Is tooth pain ruining your day? Consider using clove oil for toothache. Eugenol, one of its active compounds, has anesthetic and antiseptic effects, leading to pain relief. In fact, this natural ingredient is widely used in toothpaste and dental products.
Eugenol, a natural compound in clove oil, is a potent analgesic, antiseptic and antibacterial agent. When applied locally, it can numb the nerves and relieve tooth pain. Its effects are temporary, though. See your dentist as soon as possible to determine the cause of pain and receive treatment.
What Causes Tooth Pain?
Nearly all adults and up to 90 percent of children have tooth decay, a common cause of dental pain, as reported by the World Dental Federation. The pain associated with oral diseases can affect your mood as well as your sleep and overall quality of life. You may have trouble eating, working and interacting with others.
According to the World Health Organization, dental problems are a leading cause of pain and disfigurement. From tooth decay and infections to cavities, toothaches can occur for various reasons. Dental plaque, for example, can build up in the mouth, leading to cavities, abscesses and gum diseases. Any of these conditions may cause aches, soreness and sensitive teeth.
Toothache is often a sign of tooth decay, warns Scotland's National Health Service. The pain can range in intensity from mild to severe. If left unaddressed, it may get worse and lead to infections. Other common causes include a cracked tooth, receding gums or loose fillings. Sometimes, tooth pain is a symptom of sinusitis.
In general, it's recommended to see a dentist if your toothache is accompanied by fever, lasts more than two days or doesn't subside when you take painkillers.
Another option is to use clove oil for toothache. This remedy may offer temporary relief from tooth pain and kill oral bacteria due to its antimicrobial action, according to the Electronic Medicines Compendium (eMC). Furthermore, it acts as a local anesthetic, numbing the nerves.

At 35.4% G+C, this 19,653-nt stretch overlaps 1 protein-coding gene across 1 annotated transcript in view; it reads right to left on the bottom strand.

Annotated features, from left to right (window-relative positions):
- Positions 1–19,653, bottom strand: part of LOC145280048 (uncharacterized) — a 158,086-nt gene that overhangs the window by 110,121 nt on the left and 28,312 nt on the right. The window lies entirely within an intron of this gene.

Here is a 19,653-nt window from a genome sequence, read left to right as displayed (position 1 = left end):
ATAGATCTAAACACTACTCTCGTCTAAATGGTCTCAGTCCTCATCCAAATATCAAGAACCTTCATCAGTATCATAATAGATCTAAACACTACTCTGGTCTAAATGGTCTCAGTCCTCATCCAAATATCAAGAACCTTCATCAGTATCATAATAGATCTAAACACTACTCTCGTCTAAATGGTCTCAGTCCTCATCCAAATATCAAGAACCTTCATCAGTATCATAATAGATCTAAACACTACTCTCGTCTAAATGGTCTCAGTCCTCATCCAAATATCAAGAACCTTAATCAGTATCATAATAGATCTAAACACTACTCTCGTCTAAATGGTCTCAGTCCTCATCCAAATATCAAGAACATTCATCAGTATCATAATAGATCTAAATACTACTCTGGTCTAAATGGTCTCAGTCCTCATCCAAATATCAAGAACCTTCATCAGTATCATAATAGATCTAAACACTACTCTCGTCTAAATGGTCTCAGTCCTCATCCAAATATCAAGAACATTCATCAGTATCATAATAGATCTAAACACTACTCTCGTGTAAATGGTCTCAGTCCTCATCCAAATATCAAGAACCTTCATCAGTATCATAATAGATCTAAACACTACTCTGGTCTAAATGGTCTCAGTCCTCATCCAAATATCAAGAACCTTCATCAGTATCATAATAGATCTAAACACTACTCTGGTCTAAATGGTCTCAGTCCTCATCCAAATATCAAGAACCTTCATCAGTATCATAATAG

How Does Clove Oil Work?
Essential oils have long been used for their healing power. Clove oil is no exception. When applied topically, it inhibits yeast and bacteria, as reported in a research paper published in the Brazilian Journal of Microbiology in its October-December 2012 issue. Its antibacterial and antiseptic properties are recognized in dentistry and other areas of medicine.
Researchers discovered that clove oil can reduce the activity of Staphylococcus aureus, E. Coli and Pseudomonas aeruginosa, three of the most harmful bacteria species. They used a formula containing about 83 percent eugenol, the natural compound responsible for its antibacterial effects. As the scientists note, this oil isn't markedly inactivated by dilution as with other similar products.
Furthermore, clove oil exhibits antioxidant effects. In fact, its antimicrobial and antibacterial activity is higher than that of most spices, fruits and vegetables. Eugenol, its primary compound, may protect against cancer, but more research is needed in this area. Scientists believe that clove oil alleviates pain by inhibiting the synthesis of prostaglandins, a class of lipids that form at the site of infection.
When your tooth hurts, it's actually the nerve in its root — not the bone — that causes pain. Take dental abscesses, for example. As the Mayo Clinic notes, this condition occurs when bacteria attack the dental pulp where the tooth nerves are located. Here, they cause inflammation and severe pain. You may also experience facial swelling, difficulty chewing, fever and pain that radiates to other tissues.